Random guy in a crowd doesn't like Gerry's face (which I can understand), so charges him and Gerry can't just evade to the side and watch him go by. By necessity due to lack of lateral escapability/mobility, he's forced to engage directly. Big Alabama superpunch coming in and Gerry turns as it comes in, hand keeping it off his face the turn getting him offline of the blow dropping his center and the guy literally runs up his back. Gerry pops his hips and continues the turn and the guy goes for a ride.

    Aikido being used? Argueable,depending on your definition of aikido and what it is, which is a big debate on here... mostly by non-aikido folks. There is some internal dispute as well, mind.

    For me, definitely aikido principles with judo technique. For Gerry, maybe, but maybe not. For some of the other few aikido guys/gals on her, probably to certainly not because of the range. For you? I've no clue. You tell me.
     
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  7. JP3

    JP3 Master Black Belt

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    Absolutely. That release speed gets you out of something that simple falling at gravitational acceleration can't do sometimes. The kotegaeshi (wrist twist) thing can happen so fast to someone with unflexible wrists that a tendon is torn or one of the carpal bones shears before they even realize it's happening. You've got to be switched on. I've been in hapkido class when it happened n two separate occasions... but people still try to deny that it can happen.

    For Drop... yes, you've got to "get" the wrist first, and that's not as easy as people try to convey. I know that. But, once got?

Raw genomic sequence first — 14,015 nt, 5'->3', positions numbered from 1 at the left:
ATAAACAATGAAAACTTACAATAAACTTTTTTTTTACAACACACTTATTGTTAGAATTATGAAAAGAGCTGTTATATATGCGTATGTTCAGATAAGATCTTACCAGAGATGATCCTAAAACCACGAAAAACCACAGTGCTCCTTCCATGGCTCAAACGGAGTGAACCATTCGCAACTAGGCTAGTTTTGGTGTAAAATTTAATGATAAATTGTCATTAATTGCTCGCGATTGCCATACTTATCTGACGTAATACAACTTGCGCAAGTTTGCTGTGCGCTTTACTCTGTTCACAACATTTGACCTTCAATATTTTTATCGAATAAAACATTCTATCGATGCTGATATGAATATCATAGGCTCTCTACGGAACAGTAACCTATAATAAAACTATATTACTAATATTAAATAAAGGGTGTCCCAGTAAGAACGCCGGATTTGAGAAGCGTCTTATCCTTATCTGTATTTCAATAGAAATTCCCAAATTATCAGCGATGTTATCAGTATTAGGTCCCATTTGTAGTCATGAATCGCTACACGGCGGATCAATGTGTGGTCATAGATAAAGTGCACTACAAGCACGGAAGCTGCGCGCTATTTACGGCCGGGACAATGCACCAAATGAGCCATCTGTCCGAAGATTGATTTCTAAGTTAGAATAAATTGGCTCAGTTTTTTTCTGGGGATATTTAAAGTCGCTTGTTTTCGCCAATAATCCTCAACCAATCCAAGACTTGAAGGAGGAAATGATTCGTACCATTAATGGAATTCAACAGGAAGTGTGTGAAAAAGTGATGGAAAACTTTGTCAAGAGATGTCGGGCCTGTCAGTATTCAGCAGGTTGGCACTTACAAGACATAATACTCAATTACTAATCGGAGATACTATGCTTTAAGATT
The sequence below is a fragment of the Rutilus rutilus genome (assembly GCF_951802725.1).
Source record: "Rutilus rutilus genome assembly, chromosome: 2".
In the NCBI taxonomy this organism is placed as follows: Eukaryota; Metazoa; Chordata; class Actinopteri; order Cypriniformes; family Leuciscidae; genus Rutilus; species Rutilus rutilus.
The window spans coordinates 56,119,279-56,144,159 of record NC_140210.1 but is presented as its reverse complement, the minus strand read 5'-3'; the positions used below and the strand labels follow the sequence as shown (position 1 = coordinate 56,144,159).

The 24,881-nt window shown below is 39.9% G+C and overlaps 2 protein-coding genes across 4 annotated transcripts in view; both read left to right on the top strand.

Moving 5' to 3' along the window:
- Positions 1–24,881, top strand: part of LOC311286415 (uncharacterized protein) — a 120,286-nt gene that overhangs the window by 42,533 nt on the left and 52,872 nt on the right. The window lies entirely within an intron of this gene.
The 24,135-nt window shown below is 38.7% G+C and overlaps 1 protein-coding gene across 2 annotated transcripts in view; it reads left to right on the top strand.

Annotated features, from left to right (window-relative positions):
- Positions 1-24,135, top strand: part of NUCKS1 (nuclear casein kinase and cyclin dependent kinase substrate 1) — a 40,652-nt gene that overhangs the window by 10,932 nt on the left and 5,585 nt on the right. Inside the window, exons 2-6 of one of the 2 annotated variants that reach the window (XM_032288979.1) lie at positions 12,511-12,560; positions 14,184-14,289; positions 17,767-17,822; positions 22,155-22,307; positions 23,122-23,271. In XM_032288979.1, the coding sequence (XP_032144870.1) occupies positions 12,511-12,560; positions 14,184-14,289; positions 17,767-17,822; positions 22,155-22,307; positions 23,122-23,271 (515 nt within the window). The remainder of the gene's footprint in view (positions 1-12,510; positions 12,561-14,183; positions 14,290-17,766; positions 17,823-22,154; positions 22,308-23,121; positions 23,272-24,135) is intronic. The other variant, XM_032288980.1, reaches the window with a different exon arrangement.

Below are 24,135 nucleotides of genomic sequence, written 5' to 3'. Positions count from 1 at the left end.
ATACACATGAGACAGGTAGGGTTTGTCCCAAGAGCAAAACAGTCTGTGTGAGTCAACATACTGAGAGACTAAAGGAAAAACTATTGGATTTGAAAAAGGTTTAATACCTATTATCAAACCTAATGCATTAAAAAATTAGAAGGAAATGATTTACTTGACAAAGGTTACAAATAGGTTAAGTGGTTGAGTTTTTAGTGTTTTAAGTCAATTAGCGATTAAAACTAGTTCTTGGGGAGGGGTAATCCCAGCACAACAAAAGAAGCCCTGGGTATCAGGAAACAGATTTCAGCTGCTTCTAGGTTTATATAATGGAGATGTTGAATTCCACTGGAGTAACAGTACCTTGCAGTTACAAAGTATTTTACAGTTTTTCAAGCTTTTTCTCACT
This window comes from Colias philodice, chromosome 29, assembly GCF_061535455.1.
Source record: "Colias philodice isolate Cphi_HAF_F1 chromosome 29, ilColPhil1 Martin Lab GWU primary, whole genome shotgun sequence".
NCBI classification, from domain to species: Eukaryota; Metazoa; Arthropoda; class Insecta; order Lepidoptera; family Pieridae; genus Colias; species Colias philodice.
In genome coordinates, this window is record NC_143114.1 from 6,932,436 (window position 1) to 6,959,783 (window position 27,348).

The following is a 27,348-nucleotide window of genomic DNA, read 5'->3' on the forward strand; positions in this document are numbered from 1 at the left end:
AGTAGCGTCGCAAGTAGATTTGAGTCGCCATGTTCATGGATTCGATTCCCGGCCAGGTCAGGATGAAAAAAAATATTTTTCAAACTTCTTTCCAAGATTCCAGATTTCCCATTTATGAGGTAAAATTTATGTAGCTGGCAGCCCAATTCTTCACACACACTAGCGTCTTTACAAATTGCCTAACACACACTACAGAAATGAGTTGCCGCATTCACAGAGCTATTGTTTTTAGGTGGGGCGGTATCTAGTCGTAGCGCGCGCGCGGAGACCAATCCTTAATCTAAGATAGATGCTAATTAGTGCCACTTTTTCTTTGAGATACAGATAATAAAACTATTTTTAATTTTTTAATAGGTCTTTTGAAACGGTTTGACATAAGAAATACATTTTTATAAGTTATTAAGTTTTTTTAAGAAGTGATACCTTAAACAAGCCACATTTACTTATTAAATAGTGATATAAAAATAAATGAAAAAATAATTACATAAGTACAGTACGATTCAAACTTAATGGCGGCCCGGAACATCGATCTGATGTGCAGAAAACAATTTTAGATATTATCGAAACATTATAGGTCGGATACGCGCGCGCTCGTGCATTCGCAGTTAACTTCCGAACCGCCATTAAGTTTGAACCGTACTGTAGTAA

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  8. JP3

    JP3 Master Black Belt

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    A thought.

    Gerry, does your NGA have the concept that "Nothing ever works..." in it? We talk about that all the time, that the first technique is to start the process but you have to be surprised when suddenly uke is gone, down, or broken. It's a building kuzushi paradigm, straight across from judo. Touch that, uke reacts. Touch the opposite side/direction, uke reacts even more abruptly. So on and so forth. Most catastrophic with a guy delivering a committed uppercut in my own experience.

    Kick defense is.... well... get out of the way and poke them and watch people fall down. Get hit, you hurt bad. Don't get hit, they fall down most of the time. Coming out of TKD myself, it was frustrating to learn how easy, if the guy facing you knows what is capable of happening, what he can do to you.
     
  9. Tired_Yeti

    Tired_Yeti Green Belt

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    ^^^This is an example of over-thinking an issue.

    We all know what the OP was trying to ask. He just didn't know how to word the question.

    All things being equal, can a practitioner of a certain proficiency level of a striking art defeat a practitioner of an identical proficiency in Aikido in actual combat where incapacitation is the winning factor?
    Yes or no?

    The answer, possibly.

    Sent from my iPhone using Tapatalk
     
  10. Martial D

    Martial D Senior Master

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    I admittedly would not recognize Aikido in action the way someone that has trained in the art would, nor am I one of those that has written the style off(as so many have). If anything, I think perhaps there is gold buried under a lot of impractical training. I do realize that there are many schools and what and how they train is not equal by any means(such as is the case for almost every single traditional style)
     
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  11. gpseymour

    gpseymour MT Moderator Staff Member

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    We do have that same concept. It's one of the parts students sometimes struggle to grasp. Some of the "complicated" techniques are actually partly training for keeping moving through several "misses". So, when it looks like we're doing too many moves before we finish them, it's often for that purpose - to keep attacking structure until a finish presents itself.

    The better I get, the more often I notice myself leaving a technique partway in, because a better-situated technique presented itself.